Preaching the resurrection is the thing we do every Sunday more or less, is it not? The entire Christian life is a direct result of the resurrection of Christ. All of our work as pastors focuses on teaching people to live in the resurrection reality. All grief management, discipleship encouragement, judgment warning and instruction in righteousness grows directly from the fact that Jesus Christ has inaugurated the New Age in the midst of the Old Age.
One of the entailments of the resurrection of Christ is that if it is true (and it is) then Reality is profoundly different than we have been led to believe. For one thing, philosophical pluralism, the mantra, the dogma, the unquestioned canon of contemporary western intuition is simply not true. And thinking that it is true turns out to be a stupefying mental error, one from which grows an enormous epistemological labyrinth that keeps smart people walking in moral circles indefinitely. There simply are not multiple Ultimate Truths. Nor are there multiple paths to the same Ultimate Truth. Jesus said, “I am the Way, the Truth, and the Life. Nobody comes to God except through Me.” Ultimate Truth is a Person, not an abstract concept. He is God. This means that the universe is the Personal expression of the Personal Creator, the result of His Word (Heb.11:3).
Secondly, the resurrection of Christ means that evil or sin is a deeper reality than energy or physics in the universe. Our world preaches the dogma that the universe is essentially “Matter, Motion, Time, and Chance” as Francis Schaeffer famously said. But if Jesus Christ is resurrected, that means that his excruciating and inhumane death accomplished what He said it was supposed to accomplish—the defeat of sin and death. That means that sin is a deeper reality and a more powerful thing than inanimate energy in the same way that cancer is more central to a human than clothing.
If you’re going to live the Christian life you have to live it on Jesus’ terms. That means you have to think about everything like Jesus, like God in the flesh does. And you have to decide to do this. There’s no other way. You can’t serve God and the Enlightenment, God and World Religions, God and Naturalism, God and Pluralism, God and Nationalism, God and Spiritism, God and Sex, God and Power, God and Money. It’s The Lord Christ or nothing. This is not an arbitrary decree from an insecure and co-dependent Deity. It is a fact. The universe only runs one way because it is the product of only One God, the Triune God, the Father, the Son, and the Holy Spirit.
“But there are many ways of understanding reality, many truths” says the urbane and fashionably skeptical pluralist. “Who’s to say which is right?” The answer is: “How do you know that there are many truths?” The fact is that we only retreat to the “there are many truths” defense when there’s something we want to do that we’re pretty sure God would disapprove of, like wholesale sex, killing unborn people, or unbridled greed.
The famous Duck-Rabbit illustration pops up in all of these discussions. The picture looks like a duck, but then when you look at it with different “eyes” it looks like a rabbit. If you tell people ahead of time that you’re going to show them a picture of a duck, that’s what they “see.” And everybody knows that “seeing is believing,” which means “seeing is knowing” right? So then, you “know” it’s a duck. Yet, if somebody tells you that “many scholars believe” it’s a rabbit, you begin to wonder of you should change your mind about it being a duck. Endless “conversations” (the polite pluralistic euphemism for arguments) ensue.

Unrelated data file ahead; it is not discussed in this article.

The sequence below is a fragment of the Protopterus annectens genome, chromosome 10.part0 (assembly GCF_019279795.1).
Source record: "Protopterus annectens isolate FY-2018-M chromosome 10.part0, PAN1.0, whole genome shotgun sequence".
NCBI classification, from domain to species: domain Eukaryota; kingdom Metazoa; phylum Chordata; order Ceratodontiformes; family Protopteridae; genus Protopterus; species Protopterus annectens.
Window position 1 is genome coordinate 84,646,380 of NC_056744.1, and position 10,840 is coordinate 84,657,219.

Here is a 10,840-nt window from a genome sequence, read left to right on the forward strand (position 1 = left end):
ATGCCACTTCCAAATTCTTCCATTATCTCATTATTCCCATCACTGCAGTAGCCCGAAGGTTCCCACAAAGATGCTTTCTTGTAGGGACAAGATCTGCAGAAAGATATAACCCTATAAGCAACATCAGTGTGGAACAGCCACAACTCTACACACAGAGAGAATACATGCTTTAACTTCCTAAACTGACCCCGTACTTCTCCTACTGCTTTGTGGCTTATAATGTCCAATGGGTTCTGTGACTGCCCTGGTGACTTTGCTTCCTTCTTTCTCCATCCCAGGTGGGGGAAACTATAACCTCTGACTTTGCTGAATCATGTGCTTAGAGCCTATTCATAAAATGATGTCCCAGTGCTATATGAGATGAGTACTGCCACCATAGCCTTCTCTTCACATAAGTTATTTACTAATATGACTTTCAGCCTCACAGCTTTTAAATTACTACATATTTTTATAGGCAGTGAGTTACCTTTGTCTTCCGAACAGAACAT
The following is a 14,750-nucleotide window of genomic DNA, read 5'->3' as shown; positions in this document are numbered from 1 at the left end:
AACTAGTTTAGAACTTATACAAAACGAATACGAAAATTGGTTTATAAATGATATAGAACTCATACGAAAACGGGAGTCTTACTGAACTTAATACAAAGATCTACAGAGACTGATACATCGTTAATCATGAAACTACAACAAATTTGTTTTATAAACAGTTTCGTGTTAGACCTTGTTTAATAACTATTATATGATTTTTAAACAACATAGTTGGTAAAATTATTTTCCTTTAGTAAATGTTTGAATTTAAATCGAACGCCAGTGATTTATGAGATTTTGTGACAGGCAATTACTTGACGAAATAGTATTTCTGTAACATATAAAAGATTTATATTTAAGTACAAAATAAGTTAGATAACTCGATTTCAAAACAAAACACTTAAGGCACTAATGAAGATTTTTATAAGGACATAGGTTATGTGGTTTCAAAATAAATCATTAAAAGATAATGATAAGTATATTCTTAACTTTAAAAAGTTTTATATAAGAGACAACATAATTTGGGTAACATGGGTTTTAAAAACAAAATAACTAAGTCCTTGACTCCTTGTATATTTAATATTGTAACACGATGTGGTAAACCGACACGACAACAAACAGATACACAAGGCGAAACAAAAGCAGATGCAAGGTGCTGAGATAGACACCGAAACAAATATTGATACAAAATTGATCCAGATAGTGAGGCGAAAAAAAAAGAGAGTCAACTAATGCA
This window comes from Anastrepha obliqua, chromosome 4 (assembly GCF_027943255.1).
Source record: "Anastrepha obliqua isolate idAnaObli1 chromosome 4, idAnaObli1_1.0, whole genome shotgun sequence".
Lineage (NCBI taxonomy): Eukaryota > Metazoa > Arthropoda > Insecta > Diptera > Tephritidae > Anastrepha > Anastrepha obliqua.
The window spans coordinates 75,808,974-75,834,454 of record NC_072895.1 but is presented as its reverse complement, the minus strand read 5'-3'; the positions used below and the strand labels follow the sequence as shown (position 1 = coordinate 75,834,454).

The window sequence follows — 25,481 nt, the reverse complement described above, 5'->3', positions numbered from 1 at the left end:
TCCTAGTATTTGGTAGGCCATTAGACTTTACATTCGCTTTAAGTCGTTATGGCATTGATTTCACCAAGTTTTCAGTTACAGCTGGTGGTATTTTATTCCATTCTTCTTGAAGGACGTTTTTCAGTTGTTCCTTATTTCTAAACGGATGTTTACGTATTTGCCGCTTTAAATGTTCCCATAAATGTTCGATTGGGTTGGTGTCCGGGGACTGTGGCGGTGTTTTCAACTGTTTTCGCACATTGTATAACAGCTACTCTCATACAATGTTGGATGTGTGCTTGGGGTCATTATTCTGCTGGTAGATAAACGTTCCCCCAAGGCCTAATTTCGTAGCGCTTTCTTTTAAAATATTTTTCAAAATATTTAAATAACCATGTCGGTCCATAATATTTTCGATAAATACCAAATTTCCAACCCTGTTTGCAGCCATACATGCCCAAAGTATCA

But what if the Artist of the Duck/Rabbit picture steps on the scene and says, “It’s a duck.” Now we have a decision to make about reality. It is a decision of what to know, meaning what to believe is factually true about this issue. Our decision is not whether to believe/know that the picture is a duck or a rabbit, it is a decision to base our knowing on something other than our autonomous seeing and thinking. In other words, we face not simply a decision about ontology (whether the thing is a duck or a rabbit), but epistemology (how we know what the thing is). Do we “take the Artist’s word for it”? Or do we insist that our “seeing” is “knowing” and that therefore we are for all intents and purposes the ultimate interpreters and thus the creators in a certain sense of the picture? If we assume that we may decide whether it is a duck or a rabbit regardless of what the Artist says about it, then does that mean that the thing really is both a duck and a rabbit? Really? The Law of Non-Contradiction is non-existent? Do we really live that way in daily life? If we try to live this way, it is the beginning of insanity.
When Jesus of Nazareth rode into Jerusalem on that donkey colt at Passover in AD 30, he was presenting Himself as the Messiah, the center of reality, God in the flesh. The people wanted to believe He was their idea of Messiah, but He isn’t. He was purposely letting them think what they wanted to think, to interpret Him as they wished, according to their idea of Messiah. In a way, He was letting them think one thing about him when in fact there was a deeper and more profound reality. Only after the resurrection and only to a relative minority of the population (though a large group over a few weeks of time) did he reveal the Truth. But once that Truth was revealed it changed the view of everybody about everything.
Preaching the resurrection is preaching the gospel. It is the most stunning, astounding, life-transforming reality imaginable.
Just a Thought,